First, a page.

The Regulation on the Unfair Price Assessment Board (“Regulation“) was published in the Official Gazette dated May 28, 2020 and No. 31138. The Regulation sets out the working principles, duties and powers of the Unfair Price Assessment Board (“Board“) previously set up by the Law No. 7244 on Reducing the Effects of the Novel Coronavirus (COVID-19) Outbreak on Economic and Social Life and Amendments to Certain Laws (“Law No. 7244“), which entered into force after publication in the Official Gazette dated April 17, 2020 and No. 31102.
What Does the Regulation Mean?
Law No. 7244 established the Board in an effort to combat and monitor the unfair price increases and stockpiling practices of manufacturers, suppliers and retail businesses. The Board will monitor the market; examine undertakings; impose administrative fines; and adopt further precautions when necessary.
The Regulation states that the Unfair Price Assessment Board will operate only in times of states of emergency, natural disasters, economic fluctuations or other emergencies.
Definition of unfair price increases and stockpiling practices: The Regulation provides definitions for unfair price increases and stockpiling. Accordingly, an unfair price increase is defined as manufacturers, suppliers and retail businesses increasing prices exorbitantly and inequitably (i) during a state of emergency, natural disaster or other emergencies; (ii) on goods or services necessary to satisfy the basic needs of the public such as food, medical supplies or security; and (iii) which are not justified based on increases in input or other manufacturing costs.
Stockpiling is defined as the conduct of manufacturers, suppliers and retail businesses (i) during a state of emergency, natural disaster or other emergencies and (ii) that result in a shortage in the market, disrupt the market balance and free competition, and prevent consumers from accessing the goods.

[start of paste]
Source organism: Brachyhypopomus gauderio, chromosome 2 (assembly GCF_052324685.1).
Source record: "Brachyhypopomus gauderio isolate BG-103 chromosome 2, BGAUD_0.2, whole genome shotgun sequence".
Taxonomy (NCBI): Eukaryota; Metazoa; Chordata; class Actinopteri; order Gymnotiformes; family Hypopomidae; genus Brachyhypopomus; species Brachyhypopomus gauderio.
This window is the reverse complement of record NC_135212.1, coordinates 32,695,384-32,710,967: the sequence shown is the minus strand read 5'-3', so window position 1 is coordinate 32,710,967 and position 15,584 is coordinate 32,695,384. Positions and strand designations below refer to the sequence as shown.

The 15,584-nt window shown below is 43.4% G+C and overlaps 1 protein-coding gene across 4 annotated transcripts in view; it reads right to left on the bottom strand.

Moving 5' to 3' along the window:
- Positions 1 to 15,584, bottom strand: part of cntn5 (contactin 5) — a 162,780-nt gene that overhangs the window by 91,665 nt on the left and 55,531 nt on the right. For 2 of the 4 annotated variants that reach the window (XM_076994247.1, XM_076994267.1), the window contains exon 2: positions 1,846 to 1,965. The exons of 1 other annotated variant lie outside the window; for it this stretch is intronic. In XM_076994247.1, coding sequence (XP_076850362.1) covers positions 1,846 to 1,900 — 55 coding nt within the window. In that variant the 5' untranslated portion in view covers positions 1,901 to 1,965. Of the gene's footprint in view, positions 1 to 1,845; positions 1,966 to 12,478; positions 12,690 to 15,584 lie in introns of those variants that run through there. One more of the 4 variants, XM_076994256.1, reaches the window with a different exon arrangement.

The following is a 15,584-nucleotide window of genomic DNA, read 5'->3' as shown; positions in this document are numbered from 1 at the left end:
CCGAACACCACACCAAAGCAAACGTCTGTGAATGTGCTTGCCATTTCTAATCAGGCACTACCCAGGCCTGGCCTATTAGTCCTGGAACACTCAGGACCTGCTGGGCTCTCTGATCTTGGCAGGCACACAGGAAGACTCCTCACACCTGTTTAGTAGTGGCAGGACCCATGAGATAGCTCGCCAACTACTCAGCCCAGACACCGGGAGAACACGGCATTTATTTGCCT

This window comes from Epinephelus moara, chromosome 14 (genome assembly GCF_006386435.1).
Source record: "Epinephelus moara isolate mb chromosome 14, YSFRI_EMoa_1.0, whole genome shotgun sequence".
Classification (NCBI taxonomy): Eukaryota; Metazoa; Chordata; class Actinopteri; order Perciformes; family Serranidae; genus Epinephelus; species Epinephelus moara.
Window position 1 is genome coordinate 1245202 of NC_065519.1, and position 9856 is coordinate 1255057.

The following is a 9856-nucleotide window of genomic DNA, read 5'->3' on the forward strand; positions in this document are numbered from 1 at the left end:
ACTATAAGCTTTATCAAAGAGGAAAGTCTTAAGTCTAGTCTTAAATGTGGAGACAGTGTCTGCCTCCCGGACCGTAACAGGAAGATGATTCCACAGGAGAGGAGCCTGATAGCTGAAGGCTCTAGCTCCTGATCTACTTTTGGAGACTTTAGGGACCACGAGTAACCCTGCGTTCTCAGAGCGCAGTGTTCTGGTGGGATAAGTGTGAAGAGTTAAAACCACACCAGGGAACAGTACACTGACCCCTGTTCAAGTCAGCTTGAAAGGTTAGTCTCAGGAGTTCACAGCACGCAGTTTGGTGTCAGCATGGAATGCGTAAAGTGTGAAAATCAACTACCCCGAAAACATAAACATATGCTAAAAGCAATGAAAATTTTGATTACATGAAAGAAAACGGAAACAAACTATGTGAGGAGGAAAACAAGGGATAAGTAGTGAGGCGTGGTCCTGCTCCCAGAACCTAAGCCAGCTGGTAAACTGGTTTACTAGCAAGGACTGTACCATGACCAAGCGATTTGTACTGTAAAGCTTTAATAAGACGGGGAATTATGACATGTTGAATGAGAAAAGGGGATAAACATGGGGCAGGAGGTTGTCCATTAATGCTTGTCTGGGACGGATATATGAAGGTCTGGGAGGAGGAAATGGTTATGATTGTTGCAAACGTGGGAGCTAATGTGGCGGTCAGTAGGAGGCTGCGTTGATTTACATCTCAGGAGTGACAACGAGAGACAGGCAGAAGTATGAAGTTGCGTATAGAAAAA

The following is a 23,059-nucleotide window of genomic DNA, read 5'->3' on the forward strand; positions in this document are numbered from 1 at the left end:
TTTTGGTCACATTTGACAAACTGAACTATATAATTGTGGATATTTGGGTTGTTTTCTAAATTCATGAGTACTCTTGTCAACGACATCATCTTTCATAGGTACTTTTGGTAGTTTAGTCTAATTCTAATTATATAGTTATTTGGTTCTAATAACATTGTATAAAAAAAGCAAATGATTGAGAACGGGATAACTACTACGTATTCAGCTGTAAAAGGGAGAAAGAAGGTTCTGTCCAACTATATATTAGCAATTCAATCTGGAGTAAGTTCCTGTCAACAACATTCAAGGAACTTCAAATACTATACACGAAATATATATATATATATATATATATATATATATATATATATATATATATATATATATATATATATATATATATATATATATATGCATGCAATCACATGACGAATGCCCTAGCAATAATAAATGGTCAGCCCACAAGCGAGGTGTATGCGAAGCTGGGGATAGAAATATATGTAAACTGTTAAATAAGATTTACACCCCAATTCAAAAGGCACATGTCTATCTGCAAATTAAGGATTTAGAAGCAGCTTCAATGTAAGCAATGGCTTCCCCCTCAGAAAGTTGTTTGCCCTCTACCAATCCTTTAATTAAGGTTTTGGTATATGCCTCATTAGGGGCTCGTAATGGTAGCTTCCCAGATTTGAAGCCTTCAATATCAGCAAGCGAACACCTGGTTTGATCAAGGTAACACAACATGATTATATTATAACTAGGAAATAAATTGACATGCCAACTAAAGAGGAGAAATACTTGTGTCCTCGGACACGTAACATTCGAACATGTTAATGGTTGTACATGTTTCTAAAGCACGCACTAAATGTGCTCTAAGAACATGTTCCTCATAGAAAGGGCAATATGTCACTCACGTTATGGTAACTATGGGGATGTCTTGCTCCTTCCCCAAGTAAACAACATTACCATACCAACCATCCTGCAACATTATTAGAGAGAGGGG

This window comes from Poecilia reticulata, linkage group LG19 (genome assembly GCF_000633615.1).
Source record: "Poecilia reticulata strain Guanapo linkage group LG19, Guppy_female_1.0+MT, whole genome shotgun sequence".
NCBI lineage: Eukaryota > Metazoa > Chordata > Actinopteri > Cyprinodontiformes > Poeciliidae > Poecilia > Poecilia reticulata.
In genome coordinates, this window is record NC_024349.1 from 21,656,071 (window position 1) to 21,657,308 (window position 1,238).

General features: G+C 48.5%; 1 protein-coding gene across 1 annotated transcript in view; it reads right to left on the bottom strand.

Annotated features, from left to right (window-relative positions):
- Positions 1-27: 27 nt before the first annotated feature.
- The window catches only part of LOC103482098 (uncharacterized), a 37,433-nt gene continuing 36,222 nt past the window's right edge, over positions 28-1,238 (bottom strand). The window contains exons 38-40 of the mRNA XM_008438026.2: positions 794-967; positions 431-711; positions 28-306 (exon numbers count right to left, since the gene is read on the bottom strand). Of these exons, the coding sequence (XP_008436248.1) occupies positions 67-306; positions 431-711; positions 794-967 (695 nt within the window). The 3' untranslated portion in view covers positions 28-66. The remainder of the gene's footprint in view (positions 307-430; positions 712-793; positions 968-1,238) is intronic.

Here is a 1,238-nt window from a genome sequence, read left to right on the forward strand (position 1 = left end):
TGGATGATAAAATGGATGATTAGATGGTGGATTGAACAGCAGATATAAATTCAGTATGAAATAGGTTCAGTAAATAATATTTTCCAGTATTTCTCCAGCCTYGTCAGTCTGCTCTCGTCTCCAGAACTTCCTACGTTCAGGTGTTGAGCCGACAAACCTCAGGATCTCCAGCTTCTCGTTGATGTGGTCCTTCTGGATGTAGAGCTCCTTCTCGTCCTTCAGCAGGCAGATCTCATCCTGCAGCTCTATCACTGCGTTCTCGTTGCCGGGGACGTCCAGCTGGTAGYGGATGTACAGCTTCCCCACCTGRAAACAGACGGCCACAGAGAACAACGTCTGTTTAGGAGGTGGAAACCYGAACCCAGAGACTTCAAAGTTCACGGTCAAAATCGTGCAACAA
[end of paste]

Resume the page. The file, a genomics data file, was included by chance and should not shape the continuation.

Composition of the Board: The Board consists of thirteen members. The members of the Board will have the following duties or will be assigned from the following institutions: General Manager of Domestic Trade; Deputy General Manager of Domestic Trade; General Manager of Consumer Protection and Market Surveillance; General Manager of Tradesmen, Artisans and Cooperatives; Ministry of Justice; Ministry of Treasury and Finance; Ministry of Industry and Technology; Ministry of Agriculture and Forestry; the Union of Chambers and Commodity Exchanges of Turkey; the Confederation of Tradesmen and Artisans of Turkey; the Board of Advertisement; the Council for Retail Sector; and the Council of Food Sector.
The Board requires the presence of at least seven out of thirteen members to meet quorum and requires a simple majority to adopt a decision. The Regulation states that the Board can meet electronically. The Ministry of Trade can implement the Board’s decisions and announce them to the public.